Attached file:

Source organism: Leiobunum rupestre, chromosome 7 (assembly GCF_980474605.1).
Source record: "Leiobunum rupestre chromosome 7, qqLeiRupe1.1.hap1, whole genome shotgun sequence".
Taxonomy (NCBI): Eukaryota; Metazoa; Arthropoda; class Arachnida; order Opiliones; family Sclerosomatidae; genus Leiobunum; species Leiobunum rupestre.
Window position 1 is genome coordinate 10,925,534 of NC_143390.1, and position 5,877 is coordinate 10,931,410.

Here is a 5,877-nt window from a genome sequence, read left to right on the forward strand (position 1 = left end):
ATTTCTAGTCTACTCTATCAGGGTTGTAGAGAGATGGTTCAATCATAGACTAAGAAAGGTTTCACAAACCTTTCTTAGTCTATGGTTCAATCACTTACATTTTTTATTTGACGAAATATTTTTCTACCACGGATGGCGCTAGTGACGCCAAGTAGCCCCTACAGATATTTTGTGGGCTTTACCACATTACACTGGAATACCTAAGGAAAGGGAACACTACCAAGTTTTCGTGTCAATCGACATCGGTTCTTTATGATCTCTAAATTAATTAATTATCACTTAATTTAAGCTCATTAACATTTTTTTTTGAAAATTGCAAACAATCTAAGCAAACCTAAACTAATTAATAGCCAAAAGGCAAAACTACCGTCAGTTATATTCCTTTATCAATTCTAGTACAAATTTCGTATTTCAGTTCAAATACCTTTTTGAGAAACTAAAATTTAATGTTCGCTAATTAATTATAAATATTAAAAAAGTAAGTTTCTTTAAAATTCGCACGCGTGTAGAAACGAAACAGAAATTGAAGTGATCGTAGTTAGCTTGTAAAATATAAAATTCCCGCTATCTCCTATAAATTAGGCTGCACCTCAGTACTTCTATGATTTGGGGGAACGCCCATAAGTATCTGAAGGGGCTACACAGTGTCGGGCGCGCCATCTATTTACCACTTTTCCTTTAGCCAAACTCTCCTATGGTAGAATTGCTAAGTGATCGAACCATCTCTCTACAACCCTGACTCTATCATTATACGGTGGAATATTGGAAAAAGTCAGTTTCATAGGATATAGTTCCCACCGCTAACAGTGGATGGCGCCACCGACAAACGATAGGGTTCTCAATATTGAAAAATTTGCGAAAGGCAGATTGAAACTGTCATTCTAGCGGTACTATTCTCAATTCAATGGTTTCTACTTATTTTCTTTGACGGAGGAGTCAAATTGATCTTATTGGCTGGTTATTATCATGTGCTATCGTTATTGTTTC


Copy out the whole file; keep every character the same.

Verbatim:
Source organism: Leiobunum rupestre, chromosome 7 (assembly GCF_980474605.1).
Source record: "Leiobunum rupestre chromosome 7, qqLeiRupe1.1.hap1, whole genome shotgun sequence".
Taxonomy (NCBI): Eukaryota; Metazoa; Arthropoda; class Arachnida; order Opiliones; family Sclerosomatidae; genus Leiobunum; species Leiobunum rupestre.
Window position 1 is genome coordinate 10,925,534 of NC_143390.1, and position 5,877 is coordinate 10,931,410.

Here is a 5,877-nt window from a genome sequence, read left to right on the forward strand (position 1 = left end):
ATTTCTAGTCTACTCTATCAGGGTTGTAGAGAGATGGTTCAATCATAGACTAAGAAAGGTTTCACAAACCTTTCTTAGTCTATGGTTCAATCACTTACATTTTTTATTTGACGAAATATTTTTCTACCACGGATGGCGCTAGTGACGCCAAGTAGCCCCTACAGATATTTTGTGGGCTTTACCACATTACACTGGAATACCTAAGGAAAGGGAACACTACCAAGTTTTCGTGTCAATCGACATCGGTTCTTTATGATCTCTAAATTAATTAATTATCACTTAATTTAAGCTCATTAACATTTTTTTTTGAAAATTGCAAACAATCTAAGCAAACCTAAACTAATTAATAGCCAAAAGGCAAAACTACCGTCAGTTATATTCCTTTATCAATTCTAGTACAAATTTCGTATTTCAGTTCAAATACCTTTTTGAGAAACTAAAATTTAATGTTCGCTAATTAATTATAAATATTAAAAAAGTAAGTTTCTTTAAAATTCGCACGCGTGTAGAAACGAAACAGAAATTGAAGTGATCGTAGTTAGCTTGTAAAATATAAAATTCCCGCTATCTCCTATAAATTAGGCTGCACCTCAGTACTTCTATGATTTGGGGGAACGCCCATAAGTATCTGAAGGGGCTACACAGTGTCGGGCGCGCCATCTATTTACCACTTTTCCTTTAGCCAAACTCTCCTATGGTAGAATTGCTAAGTGATCGAACCATCTCTCTACAACCCTGACTCTATCATTATACGGTGGAATATTGGAAAAAGTCAGTTTCATAGGATATAGTTCCCACCGCTAACAGTGGATGGCGCCACCGACAAACGATAGGGTTCTCAATATTGAAAAATTTGCGAAAGGCAGATTGAAACTGTCATTCTAGCGGTACTATTCTCAATTCAATGGTTTCTACTTATTTTCTTTGACGGAGGAGTCAAATTGATCTTATTGGCTGGTTATTATCATGTGCTATCGTTATTGTTTC